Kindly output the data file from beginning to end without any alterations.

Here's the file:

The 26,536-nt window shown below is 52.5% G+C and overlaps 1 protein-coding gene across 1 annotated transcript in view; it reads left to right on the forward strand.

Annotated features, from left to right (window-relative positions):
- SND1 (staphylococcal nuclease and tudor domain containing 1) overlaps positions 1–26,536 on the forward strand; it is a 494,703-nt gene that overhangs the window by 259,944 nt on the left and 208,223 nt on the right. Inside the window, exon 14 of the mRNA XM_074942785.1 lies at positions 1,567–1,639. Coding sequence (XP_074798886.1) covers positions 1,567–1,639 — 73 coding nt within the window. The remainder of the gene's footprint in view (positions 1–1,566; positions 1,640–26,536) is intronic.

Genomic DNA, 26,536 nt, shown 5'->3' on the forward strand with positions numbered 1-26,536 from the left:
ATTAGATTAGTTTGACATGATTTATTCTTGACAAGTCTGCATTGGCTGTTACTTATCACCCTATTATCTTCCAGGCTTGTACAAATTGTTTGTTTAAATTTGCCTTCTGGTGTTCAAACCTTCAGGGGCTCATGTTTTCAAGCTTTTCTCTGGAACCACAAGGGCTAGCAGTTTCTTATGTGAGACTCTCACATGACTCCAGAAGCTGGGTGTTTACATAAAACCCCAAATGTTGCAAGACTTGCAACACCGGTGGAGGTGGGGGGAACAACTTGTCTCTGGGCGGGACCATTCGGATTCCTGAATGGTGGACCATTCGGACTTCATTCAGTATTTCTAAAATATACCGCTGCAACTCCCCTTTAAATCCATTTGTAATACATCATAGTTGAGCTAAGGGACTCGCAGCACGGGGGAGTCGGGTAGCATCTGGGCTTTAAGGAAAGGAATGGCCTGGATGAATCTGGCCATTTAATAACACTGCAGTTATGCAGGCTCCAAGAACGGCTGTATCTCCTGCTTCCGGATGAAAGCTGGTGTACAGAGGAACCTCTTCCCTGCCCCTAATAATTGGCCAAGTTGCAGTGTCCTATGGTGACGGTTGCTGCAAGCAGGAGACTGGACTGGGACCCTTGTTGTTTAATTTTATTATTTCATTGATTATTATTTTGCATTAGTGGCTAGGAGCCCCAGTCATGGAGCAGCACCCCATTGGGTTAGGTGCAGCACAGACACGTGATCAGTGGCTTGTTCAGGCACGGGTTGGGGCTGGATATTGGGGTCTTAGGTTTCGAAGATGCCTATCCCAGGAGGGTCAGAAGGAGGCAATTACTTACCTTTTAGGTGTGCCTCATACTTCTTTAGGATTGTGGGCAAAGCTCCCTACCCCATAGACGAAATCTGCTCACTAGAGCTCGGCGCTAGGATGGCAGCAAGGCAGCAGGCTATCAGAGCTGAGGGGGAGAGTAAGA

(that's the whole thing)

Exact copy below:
The 26,536-nt window shown below is 52.5% G+C and overlaps 1 protein-coding gene across 1 annotated transcript in view; it reads left to right on the forward strand.

Annotated features, from left to right (window-relative positions):
- SND1 (staphylococcal nuclease and tudor domain containing 1) overlaps positions 1–26,536 on the forward strand; it is a 494,703-nt gene that overhangs the window by 259,944 nt on the left and 208,223 nt on the right. Inside the window, exon 14 of the mRNA XM_074942785.1 lies at positions 1,567–1,639. Coding sequence (XP_074798886.1) covers positions 1,567–1,639 — 73 coding nt within the window. The remainder of the gene's footprint in view (positions 1–1,566; positions 1,640–26,536) is intronic.

Genomic DNA, 26,536 nt, shown 5'->3' on the forward strand with positions numbered 1-26,536 from the left:
ATTAGATTAGTTTGACATGATTTATTCTTGACAAGTCTGCATTGGCTGTTACTTATCACCCTATTATCTTCCAGGCTTGTACAAATTGTTTGTTTAAATTTGCCTTCTGGTGTTCAAACCTTCAGGGGCTCATGTTTTCAAGCTTTTCTCTGGAACCACAAGGGCTAGCAGTTTCTTATGTGAGACTCTCACATGACTCCAGAAGCTGGGTGTTTACATAAAACCCCAAATGTTGCAAGACTTGCAACACCGGTGGAGGTGGGGGGAACAACTTGTCTCTGGGCGGGACCATTCGGATTCCTGAATGGTGGACCATTCGGACTTCATTCAGTATTTCTAAAATATACCGCTGCAACTCCCCTTTAAATCCATTTGTAATACATCATAGTTGAGCTAAGGGACTCGCAGCACGGGGGAGTCGGGTAGCATCTGGGCTTTAAGGAAAGGAATGGCCTGGATGAATCTGGCCATTTAATAACACTGCAGTTATGCAGGCTCCAAGAACGGCTGTATCTCCTGCTTCCGGATGAAAGCTGGTGTACAGAGGAACCTCTTCCCTGCCCCTAATAATTGGCCAAGTTGCAGTGTCCTATGGTGACGGTTGCTGCAAGCAGGAGACTGGACTGGGACCCTTGTTGTTTAATTTTATTATTTCATTGATTATTATTTTGCATTAGTGGCTAGGAGCCCCAGTCATGGAGCAGCACCCCATTGGGTTAGGTGCAGCACAGACACGTGATCAGTGGCTTGTTCAGGCACGGGTTGGGGCTGGATATTGGGGTCTTAGGTTTCGAAGATGCCTATCCCAGGAGGGTCAGAAGGAGGCAATTACTTACCTTTTAGGTGTGCCTCATACTTCTTTAGGATTGTGGGCAAAGCTCCCTACCCCATAGACGAAATCTGCTCACTAGAGCTCGGCGCTAGGATGGCAGCAAGGCAGCAGGCTATCAGAGCTGAGGGGGAGAGTAAGA